Just so we are all on the same playing field here, there are three types of beans: Bourbon (Madagascar), Mexican and Tahitian. All beans contain tons of tiny little seeds – which you will most likely scrape out into whatever it is you are flavoring. Bourbon beans accounts for 3/4 of all beans – and are most likely what you are purchasing. Mexican are the strongest in flavor, but are becoming more scarce. And Tahitian are long, slender, very floral tasting and somewhat milder than the other two. 

The vanilla beans we are talking about today are of the Tahitian variety. Sadly, those lovely vanilla beans of mine weren’t stored as properly as they should have been and weren’t exactly pliable anymore. So the question is…

Can you re-hydrate dried vanilla beans?

I tried a few methods of reviving them. First, I wrapped them in a damp paper towel for about half an hour. Result? Eh, not so much. Next, I tried wrapping them in a damp paper towel and zapping them in the microwave for 15 seconds. Result? Yep. That works. In case you ever find yourself in this predicament, give it a try. Also, try poaching it in the liquid you are trying to infuse flavor into, then scrape the beans. Whatever you do, don’t toss them out. And don’t think that dried out beans are relegated to making vanilla sugar.

The French influence on Tahitian cuisine is extensive throughout the islands. Fish with vanilla sauce was my favorite dish and I partook every chance I got. It’s only taken me, oh, 10 months to finally make this dish at home.  But more on that later. Right now we are making Vanilla Mashed Sweet Potatoes to go with our fish with vanilla sauce. Swoon!

Vanilla Mashed Sweet Potatoes

Serves four


1 1/2 pounds sweet potatoes 

1/2 cup plus 3 tablespoons heavy cream

1 Tahitian vanilla bean (NOTE: since Tahitian beans are pretty mild, if you are using another type of bean, maybe 1/2 bean would do?)

2 tablespoons unsalted butter, at room temperature

kosher salt and white pepper to taste


1. Preheat the oven to 350F. Put the potatoes on a baking sheet and bake in the oven until tender, about 1 hour.

2. Remove from oven and let cool until warm enough to handle. Peel and discard the skin.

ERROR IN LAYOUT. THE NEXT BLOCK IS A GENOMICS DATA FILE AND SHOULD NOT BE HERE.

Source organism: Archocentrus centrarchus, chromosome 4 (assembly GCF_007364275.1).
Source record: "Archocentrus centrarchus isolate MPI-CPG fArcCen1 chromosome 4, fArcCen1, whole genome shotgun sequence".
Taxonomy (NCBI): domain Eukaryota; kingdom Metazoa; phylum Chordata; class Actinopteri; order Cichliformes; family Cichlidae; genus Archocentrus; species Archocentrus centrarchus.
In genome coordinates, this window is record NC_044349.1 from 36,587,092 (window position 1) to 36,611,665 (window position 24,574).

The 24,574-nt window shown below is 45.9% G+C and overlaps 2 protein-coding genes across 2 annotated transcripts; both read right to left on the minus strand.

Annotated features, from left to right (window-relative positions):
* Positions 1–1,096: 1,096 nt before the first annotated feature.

3. Put the potatoes in the bowl of a food processor fitted with the steel blade. Add the butter.

4. Meanwhile, pour the cream into a saucepan, add the vanilla bean and bring to a simmer over medium heat. Simmer for five minutes.

5. Remove from heat. Use tongs to fish out the vanilla bean. Split the bean and scrape the seeds into the cream.

6. Pour the mixture over the potatoes in the processor.

7. Puree the potato mixture until smooth.

8. Season with salt and pepper to taste. Keep covered and warm until ready to serve. NOTE: Reheats beautifully in the microwave.


Ms. Pantry Raid

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Parsnips and potatoes pureed with a ton of dairy fat.

Parsnips and potatoes pureed with a ton of dairy fat.

 Haute cuisine circa 1998

Throughout our lives, there are moments we all remember when we were introduced to something new – something eye-opening. I remember one such moment from a visit to Cafe Boulud in NYC in the late ’90’s. I was maybe 18 at the time and just starting to realize that I loved food and everything about it. The two things I remember most about this meal were the super attentive waitstaff (mostly the table crumbing device) and the trio of pureed vegetables.

The dish was highly recommended by our waiter. Pureed carrots, parsnips and…oh, let’s be honest, I have no clue what the other puree was because of the other two. The carrots were memorable for their vibrant color and the parsnips for their wonderful taste. I had never had a parsnip before and as a normal, midwestern 17 year old, I was wary. I was so unbelievably surprised.  A little sweet, a bit gingery and silky smooth. We’ve all grown up with mashed potatoes, what took us so long to experiment with other vegetables?